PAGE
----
Here you can see three more of the ladders that make up part of the trail on the left and the waterfall on the right.

I think the coolest thing about this hike is that it would just never happen in America. Rules, regulations and lawsuits probably don’t mix well with home-made stick ladders.

That is a mid-hike, I-am-very-tired face.

Again, villagers taking care of each other—they leave that yellow half of a jug and purple plastic cup on the rocks at all times so it can collect waterfall water and any passers-by can drink it. I should note that while we tourists are paying lots of francs to troop around and get blisters and hike in the waterfalls, the local villagers use this path as a part of their daily life--reminds me how easy we have it in America--no stick ladders required to get to my grocery store!

Each night after hiking it was bucket baths under the stars, and local rice and sauce for supper. All very lovely although sometimes I do question just how clean I get with a bucket bath. Christiana, however, did not complain of any unpleasant odors. (Thanks, dear!)

Near Labé, we crawled down some more waterfalls, the Chutes de Sala. Unlike bucket baths, playing in waterfalls, akin to frolicking under a high-powered hose, will get you clean!

If you happen to notice my legs in this picture, it is true that I have now lived in Africa/the Tropics for three and a half years and have still not obtained a tan. Now that takes something special.

What the hell
I’ll finish this blog entry by mentioning that on this trip I had a couple of interesting and unexpected encounters. The first was while Christiana and I were hiking. Our guide had just pointed out a thick red line of ants crossing the pathway in front of us. I was admiring the ants when I heard a rustle in the bushes just off the path to the right. The rustle turned into a flapping, and the flapping turned into a very hard FWACK against my head! Stunned, I looked as the creature flew off. Christiana had been right behind me and seen it all. “Did that bat just fly into your head?” she asked in her proper British accent. “Was that a bat? Holy shit!” Not only was that a bat, it left a little bat cadeau too—a nice sticky trail down my arm. Mmmm, bat poop. Wow. I scared the shit out of a bat! What are they doing out in the middle of the day anyway??!! No lasting, vampire-esque damage done, however, and my ear stopped ringing from the impact about twenty minutes later.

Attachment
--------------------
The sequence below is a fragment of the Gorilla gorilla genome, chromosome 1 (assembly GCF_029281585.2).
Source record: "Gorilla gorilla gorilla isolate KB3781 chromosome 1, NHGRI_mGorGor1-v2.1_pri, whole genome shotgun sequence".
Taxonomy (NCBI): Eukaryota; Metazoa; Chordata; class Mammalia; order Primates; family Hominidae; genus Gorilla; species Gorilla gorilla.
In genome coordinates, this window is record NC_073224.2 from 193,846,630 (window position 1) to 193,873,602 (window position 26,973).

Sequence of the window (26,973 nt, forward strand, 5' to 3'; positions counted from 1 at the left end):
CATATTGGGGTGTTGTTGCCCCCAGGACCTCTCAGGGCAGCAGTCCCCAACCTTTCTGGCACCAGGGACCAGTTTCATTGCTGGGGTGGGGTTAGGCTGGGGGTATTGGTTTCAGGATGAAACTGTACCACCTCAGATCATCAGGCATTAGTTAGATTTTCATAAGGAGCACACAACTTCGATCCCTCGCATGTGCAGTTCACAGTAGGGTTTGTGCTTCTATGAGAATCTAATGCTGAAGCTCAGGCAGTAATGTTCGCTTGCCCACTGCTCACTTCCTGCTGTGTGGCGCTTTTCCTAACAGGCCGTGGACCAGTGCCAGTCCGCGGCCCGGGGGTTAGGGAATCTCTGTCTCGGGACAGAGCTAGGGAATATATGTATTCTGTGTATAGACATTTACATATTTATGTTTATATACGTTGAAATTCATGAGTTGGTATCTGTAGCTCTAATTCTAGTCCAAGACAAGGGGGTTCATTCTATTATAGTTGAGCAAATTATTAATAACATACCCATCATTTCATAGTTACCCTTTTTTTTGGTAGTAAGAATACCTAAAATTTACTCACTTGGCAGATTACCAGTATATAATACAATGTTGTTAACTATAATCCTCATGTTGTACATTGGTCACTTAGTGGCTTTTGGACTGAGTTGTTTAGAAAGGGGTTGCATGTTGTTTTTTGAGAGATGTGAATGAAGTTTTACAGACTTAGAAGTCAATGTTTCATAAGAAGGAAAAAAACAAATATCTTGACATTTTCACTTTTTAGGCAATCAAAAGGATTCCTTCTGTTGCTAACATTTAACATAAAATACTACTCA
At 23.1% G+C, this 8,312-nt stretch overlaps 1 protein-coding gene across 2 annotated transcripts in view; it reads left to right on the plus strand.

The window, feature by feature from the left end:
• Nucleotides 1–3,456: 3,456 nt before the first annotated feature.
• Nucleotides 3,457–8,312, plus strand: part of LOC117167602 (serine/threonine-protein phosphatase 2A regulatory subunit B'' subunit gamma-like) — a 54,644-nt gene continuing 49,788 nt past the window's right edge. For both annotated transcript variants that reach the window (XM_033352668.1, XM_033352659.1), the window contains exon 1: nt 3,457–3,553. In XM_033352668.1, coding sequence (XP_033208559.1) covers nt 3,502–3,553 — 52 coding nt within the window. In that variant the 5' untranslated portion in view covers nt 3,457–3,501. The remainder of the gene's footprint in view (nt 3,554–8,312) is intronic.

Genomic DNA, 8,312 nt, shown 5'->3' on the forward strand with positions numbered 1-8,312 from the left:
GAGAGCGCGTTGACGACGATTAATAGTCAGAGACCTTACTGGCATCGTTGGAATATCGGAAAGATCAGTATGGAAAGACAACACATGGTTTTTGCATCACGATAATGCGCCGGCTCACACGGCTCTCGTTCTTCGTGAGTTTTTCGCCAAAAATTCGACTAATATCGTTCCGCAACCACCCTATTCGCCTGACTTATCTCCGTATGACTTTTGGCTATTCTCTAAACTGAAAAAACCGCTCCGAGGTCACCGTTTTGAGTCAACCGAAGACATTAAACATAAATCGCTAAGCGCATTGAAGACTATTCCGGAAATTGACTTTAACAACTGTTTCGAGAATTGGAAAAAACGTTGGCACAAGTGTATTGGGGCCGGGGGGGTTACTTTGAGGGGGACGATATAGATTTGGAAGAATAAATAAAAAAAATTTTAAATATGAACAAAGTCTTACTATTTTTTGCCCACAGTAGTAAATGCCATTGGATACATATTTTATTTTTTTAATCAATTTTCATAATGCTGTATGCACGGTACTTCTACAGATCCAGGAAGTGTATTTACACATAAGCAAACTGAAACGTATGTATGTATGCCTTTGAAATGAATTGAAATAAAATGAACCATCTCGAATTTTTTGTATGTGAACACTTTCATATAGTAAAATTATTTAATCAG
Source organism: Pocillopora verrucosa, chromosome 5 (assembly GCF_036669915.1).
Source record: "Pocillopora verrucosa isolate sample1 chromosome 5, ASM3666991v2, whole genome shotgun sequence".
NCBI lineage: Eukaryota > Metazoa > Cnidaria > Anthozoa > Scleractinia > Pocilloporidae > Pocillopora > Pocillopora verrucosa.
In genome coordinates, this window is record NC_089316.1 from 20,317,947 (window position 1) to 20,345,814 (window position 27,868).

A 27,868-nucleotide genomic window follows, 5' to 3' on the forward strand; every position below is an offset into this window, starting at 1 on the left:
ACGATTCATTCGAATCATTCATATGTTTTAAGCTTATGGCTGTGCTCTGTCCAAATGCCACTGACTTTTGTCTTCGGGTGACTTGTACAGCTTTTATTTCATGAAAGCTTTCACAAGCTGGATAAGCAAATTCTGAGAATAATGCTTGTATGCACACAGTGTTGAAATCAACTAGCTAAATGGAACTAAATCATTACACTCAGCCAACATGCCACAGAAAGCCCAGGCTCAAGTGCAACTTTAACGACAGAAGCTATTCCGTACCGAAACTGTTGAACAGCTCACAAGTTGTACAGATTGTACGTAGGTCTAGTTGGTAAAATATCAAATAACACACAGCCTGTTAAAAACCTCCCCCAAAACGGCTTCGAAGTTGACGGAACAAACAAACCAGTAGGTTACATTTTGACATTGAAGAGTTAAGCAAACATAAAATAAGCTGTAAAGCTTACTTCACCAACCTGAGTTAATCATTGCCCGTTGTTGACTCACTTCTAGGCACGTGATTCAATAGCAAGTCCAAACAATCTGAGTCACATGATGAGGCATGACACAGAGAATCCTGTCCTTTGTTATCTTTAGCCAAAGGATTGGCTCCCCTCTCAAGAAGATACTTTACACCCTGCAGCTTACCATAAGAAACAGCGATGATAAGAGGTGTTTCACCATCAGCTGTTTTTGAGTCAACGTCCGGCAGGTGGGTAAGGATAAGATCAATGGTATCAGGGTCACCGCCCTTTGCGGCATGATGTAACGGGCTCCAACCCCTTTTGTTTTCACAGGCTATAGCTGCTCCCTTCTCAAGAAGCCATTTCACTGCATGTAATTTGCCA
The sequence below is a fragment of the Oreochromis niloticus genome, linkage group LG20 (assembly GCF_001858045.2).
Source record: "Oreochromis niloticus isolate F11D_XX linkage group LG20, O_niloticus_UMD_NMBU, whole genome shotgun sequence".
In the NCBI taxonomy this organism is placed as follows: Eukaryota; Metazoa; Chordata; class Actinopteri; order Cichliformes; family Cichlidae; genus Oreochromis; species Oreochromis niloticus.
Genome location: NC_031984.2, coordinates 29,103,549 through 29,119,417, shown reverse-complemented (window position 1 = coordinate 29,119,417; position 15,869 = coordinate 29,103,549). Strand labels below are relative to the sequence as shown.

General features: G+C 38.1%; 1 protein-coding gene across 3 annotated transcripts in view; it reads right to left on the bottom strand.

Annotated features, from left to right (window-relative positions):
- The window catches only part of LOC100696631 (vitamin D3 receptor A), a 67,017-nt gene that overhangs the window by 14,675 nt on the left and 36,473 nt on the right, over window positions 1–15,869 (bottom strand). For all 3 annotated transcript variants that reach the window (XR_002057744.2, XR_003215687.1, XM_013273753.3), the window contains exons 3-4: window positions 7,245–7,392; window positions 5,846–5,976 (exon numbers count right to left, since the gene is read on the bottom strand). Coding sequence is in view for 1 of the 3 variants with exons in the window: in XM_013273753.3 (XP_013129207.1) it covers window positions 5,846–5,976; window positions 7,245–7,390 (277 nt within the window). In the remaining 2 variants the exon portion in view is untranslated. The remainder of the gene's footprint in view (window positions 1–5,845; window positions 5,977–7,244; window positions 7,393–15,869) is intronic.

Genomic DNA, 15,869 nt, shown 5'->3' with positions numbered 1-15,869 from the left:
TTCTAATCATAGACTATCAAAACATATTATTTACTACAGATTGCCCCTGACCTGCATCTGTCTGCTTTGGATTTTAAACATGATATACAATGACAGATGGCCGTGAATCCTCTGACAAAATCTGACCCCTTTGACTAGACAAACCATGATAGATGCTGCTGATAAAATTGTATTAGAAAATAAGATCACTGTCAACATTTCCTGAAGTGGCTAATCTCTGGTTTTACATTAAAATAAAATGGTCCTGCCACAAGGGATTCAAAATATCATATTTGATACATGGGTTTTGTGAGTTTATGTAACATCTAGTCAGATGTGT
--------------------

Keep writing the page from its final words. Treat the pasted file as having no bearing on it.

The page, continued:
The next up-close and personal encounter was while Christiana and I were waiting at the car park for a bush taxi out of Labé, heading homeward. She had wandered off in search of a bathroom while I was sitting on a curb in the shade, reading a book. I’d slipped off my sandals and just had my feet resting on top of them. I was enjoying my book when I felt a curious pulling at my big toe. I look up from my book, down at my feet, and see a crazy man bent over, releasing my toe, and smiling up at me as though pulling the white girl’s toe at the car park is just as natural as picking daisies in the spring time. He stands back up again, the transaction complete, and contentedly walks away. I just stare after him, so surprised, and thinking he’ll at least turn around, look at me, maybe thank me for a pleasant toe-pull, but he just moseys off! I can’t help but start laughing! I’m not even sure if anyone else noticed it!

As the hours wore on and we waited for a car, I saw the crazy guy wander around a few more times, and felt myself instinctively pull my feet up under me and my eyes follow him. What was he going to go after next? A bunion? My nose?! All told, we left Labé with no further harassment, but of all the parts of my body that have ever been admired, I believe this was a first for my big toe.

So, just a couple more entries is probably all you’ll here from me! The Grand Depart from Guinea is next week, with a brief detour in Europe before arriving on terra firma, aux Etats Unis on May 13!
My love to all! :)

Thursday, March 10, 2011

Ask and You Shall Receive:

A Chicken Head Dress.

So I asked the local tailor to make me a dress out of his leftover scraps. I’m quite satisfied with the results, below. Who doesn’t like chicken??